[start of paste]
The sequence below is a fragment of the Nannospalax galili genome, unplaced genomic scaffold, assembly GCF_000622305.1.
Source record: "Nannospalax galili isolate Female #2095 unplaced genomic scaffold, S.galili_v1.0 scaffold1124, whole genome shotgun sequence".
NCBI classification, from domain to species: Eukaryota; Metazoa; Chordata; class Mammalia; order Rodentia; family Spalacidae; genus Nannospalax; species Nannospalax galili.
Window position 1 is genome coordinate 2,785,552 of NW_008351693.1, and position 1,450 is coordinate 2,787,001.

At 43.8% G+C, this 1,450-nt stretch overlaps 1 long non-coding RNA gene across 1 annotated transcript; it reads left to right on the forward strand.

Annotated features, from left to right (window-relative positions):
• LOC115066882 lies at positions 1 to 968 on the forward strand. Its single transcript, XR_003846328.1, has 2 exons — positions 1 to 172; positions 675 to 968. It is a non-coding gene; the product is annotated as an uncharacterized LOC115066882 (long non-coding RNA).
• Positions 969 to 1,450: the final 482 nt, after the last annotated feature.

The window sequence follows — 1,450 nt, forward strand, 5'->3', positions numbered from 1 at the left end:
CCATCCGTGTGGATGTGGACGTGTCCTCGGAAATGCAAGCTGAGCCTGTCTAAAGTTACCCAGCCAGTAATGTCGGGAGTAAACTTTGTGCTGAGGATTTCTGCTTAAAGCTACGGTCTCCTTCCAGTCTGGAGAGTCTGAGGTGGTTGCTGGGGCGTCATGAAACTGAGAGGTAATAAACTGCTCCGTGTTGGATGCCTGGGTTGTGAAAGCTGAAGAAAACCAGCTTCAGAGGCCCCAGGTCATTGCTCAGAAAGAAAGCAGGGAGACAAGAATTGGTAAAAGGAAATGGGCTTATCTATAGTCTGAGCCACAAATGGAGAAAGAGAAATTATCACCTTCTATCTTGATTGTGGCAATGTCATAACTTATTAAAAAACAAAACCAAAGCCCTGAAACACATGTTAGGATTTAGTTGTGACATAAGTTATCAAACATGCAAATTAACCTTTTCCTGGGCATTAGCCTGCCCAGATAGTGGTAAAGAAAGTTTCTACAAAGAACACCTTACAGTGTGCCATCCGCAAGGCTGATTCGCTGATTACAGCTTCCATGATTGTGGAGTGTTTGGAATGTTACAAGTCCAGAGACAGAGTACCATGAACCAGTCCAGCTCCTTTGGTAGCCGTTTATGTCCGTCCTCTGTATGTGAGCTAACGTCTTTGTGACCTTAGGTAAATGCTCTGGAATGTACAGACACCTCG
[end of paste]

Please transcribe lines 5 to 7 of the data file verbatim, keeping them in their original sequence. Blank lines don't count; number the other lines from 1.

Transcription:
At 43.8% G+C, this 1,450-nt stretch overlaps 1 long non-coding RNA gene across 1 annotated transcript; it reads left to right on the forward strand.

Annotated features, from left to right (window-relative positions):
• LOC115066882 lies at positions 1 to 968 on the forward strand. Its single transcript, XR_003846328.1, has 2 exons — positions 1 to 172; positions 675 to 968. It is a non-coding gene; the product is annotated as an uncharacterized LOC115066882 (long non-coding RNA).